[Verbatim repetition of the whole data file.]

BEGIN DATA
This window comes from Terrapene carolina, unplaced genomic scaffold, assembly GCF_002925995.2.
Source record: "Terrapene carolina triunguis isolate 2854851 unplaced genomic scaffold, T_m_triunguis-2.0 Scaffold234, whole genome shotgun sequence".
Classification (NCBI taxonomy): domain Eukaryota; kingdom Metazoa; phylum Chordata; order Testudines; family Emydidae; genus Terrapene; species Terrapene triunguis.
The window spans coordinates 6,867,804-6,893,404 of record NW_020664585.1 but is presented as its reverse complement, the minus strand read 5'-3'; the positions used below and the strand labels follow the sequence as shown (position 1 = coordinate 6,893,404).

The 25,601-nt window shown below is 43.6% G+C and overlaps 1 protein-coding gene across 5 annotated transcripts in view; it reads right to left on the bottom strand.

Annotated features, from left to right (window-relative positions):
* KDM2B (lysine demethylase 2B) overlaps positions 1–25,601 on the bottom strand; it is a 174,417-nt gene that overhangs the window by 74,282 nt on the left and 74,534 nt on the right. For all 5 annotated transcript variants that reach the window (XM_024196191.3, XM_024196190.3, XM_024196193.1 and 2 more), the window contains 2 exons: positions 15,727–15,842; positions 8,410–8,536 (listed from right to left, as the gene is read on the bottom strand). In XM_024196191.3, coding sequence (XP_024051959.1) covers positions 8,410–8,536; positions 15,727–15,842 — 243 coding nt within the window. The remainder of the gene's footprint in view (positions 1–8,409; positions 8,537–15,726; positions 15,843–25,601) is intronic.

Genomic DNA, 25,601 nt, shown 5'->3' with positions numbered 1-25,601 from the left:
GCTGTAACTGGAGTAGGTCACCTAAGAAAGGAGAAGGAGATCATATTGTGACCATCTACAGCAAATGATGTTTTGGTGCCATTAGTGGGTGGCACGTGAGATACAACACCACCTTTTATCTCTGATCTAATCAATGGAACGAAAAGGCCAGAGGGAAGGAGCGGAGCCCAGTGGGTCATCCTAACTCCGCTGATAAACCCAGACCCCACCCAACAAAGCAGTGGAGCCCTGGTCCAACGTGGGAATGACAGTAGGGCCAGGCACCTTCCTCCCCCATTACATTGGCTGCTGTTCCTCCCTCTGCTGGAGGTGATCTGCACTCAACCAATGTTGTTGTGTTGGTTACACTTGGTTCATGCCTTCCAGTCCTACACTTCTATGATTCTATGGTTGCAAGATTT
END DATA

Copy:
This window comes from Terrapene carolina, unplaced genomic scaffold, assembly GCF_002925995.2.
Source record: "Terrapene carolina triunguis isolate 2854851 unplaced genomic scaffold, T_m_triunguis-2.0 Scaffold234, whole genome shotgun sequence".
Classification (NCBI taxonomy): domain Eukaryota; kingdom Metazoa; phylum Chordata; order Testudines; family Emydidae; genus Terrapene; species Terrapene triunguis.
The window spans coordinates 6,867,804-6,893,404 of record NW_020664585.1 but is presented as its reverse complement, the minus strand read 5'-3'; the positions used below and the strand labels follow the sequence as shown (position 1 = coordinate 6,893,404).

The 25,601-nt window shown below is 43.6% G+C and overlaps 1 protein-coding gene across 5 annotated transcripts in view; it reads right to left on the bottom strand.

Annotated features, from left to right (window-relative positions):
* KDM2B (lysine demethylase 2B) overlaps positions 1–25,601 on the bottom strand; it is a 174,417-nt gene that overhangs the window by 74,282 nt on the left and 74,534 nt on the right. For all 5 annotated transcript variants that reach the window (XM_024196191.3, XM_024196190.3, XM_024196193.1 and 2 more), the window contains 2 exons: positions 15,727–15,842; positions 8,410–8,536 (listed from right to left, as the gene is read on the bottom strand). In XM_024196191.3, coding sequence (XP_024051959.1) covers positions 8,410–8,536; positions 15,727–15,842 — 243 coding nt within the window. The remainder of the gene's footprint in view (positions 1–8,409; positions 8,537–15,726; positions 15,843–25,601) is intronic.

Genomic DNA, 25,601 nt, shown 5'->3' with positions numbered 1-25,601 from the left:
GCTGTAACTGGAGTAGGTCACCTAAGAAAGGAGAAGGAGATCATATTGTGACCATCTACAGCAAATGATGTTTTGGTGCCATTAGTGGGTGGCACGTGAGATACAACACCACCTTTTATCTCTGATCTAATCAATGGAACGAAAAGGCCAGAGGGAAGGAGCGGAGCCCAGTGGGTCATCCTAACTCCGCTGATAAACCCAGACCCCACCCAACAAAGCAGTGGAGCCCTGGTCCAACGTGGGAATGACAGTAGGGCCAGGCACCTTCCTCCCCCATTACATTGGCTGCTGTTCCTCCCTCTGCTGGAGGTGATCTGCACTCAACCAATGTTGTTGTGTTGGTTACACTTGGTTCATGCCTTCCAGTCCTACACTTCTATGATTCTATGGTTGCAAGATTT